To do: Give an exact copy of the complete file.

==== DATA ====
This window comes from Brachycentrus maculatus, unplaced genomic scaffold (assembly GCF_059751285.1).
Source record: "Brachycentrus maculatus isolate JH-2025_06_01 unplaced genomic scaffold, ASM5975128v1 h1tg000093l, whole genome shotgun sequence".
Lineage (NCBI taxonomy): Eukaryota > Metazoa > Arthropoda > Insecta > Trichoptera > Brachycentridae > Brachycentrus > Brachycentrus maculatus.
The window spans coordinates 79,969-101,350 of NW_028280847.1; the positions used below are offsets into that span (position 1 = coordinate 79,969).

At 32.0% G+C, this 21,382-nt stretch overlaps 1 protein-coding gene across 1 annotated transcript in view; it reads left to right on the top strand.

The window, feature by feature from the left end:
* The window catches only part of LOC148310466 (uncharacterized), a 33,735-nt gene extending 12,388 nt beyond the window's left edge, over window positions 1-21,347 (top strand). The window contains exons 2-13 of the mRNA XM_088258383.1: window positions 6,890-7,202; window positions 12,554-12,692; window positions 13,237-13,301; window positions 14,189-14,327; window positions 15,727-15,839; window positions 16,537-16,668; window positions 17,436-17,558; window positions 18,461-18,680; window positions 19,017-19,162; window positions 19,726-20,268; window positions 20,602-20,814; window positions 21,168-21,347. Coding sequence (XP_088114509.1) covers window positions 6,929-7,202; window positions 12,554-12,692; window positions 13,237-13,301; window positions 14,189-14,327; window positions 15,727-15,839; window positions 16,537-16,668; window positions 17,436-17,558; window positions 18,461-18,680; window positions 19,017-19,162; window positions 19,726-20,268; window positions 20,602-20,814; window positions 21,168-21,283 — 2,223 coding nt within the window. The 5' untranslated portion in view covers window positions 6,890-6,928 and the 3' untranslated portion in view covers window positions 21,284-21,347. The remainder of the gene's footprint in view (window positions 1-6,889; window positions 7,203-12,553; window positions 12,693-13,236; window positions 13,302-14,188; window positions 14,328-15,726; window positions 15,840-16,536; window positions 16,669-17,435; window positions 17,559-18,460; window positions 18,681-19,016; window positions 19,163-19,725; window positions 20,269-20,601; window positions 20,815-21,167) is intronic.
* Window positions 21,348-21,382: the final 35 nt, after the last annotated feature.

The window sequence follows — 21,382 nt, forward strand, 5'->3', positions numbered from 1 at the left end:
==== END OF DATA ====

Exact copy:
This window comes from Brachycentrus maculatus, unplaced genomic scaffold (assembly GCF_059751285.1).
Source record: "Brachycentrus maculatus isolate JH-2025_06_01 unplaced genomic scaffold, ASM5975128v1 h1tg000093l, whole genome shotgun sequence".
Lineage (NCBI taxonomy): Eukaryota > Metazoa > Arthropoda > Insecta > Trichoptera > Brachycentridae > Brachycentrus > Brachycentrus maculatus.
The window spans coordinates 79,969-101,350 of NW_028280847.1; the positions used below are offsets into that span (position 1 = coordinate 79,969).

At 32.0% G+C, this 21,382-nt stretch overlaps 1 protein-coding gene across 1 annotated transcript in view; it reads left to right on the top strand.

The window, feature by feature from the left end:
* The window catches only part of LOC148310466 (uncharacterized), a 33,735-nt gene extending 12,388 nt beyond the window's left edge, over window positions 1-21,347 (top strand). The window contains exons 2-13 of the mRNA XM_088258383.1: window positions 6,890-7,202; window positions 12,554-12,692; window positions 13,237-13,301; window positions 14,189-14,327; window positions 15,727-15,839; window positions 16,537-16,668; window positions 17,436-17,558; window positions 18,461-18,680; window positions 19,017-19,162; window positions 19,726-20,268; window positions 20,602-20,814; window positions 21,168-21,347. Coding sequence (XP_088114509.1) covers window positions 6,929-7,202; window positions 12,554-12,692; window positions 13,237-13,301; window positions 14,189-14,327; window positions 15,727-15,839; window positions 16,537-16,668; window positions 17,436-17,558; window positions 18,461-18,680; window positions 19,017-19,162; window positions 19,726-20,268; window positions 20,602-20,814; window positions 21,168-21,283 — 2,223 coding nt within the window. The 5' untranslated portion in view covers window positions 6,890-6,928 and the 3' untranslated portion in view covers window positions 21,284-21,347. The remainder of the gene's footprint in view (window positions 1-6,889; window positions 7,203-12,553; window positions 12,693-13,236; window positions 13,302-14,188; window positions 14,328-15,726; window positions 15,840-16,536; window positions 16,669-17,435; window positions 17,559-18,460; window positions 18,681-19,016; window positions 19,163-19,725; window positions 20,269-20,601; window positions 20,815-21,167) is intronic.
* Window positions 21,348-21,382: the final 35 nt, after the last annotated feature.

The window sequence follows — 21,382 nt, forward strand, 5'->3', positions numbered from 1 at the left end: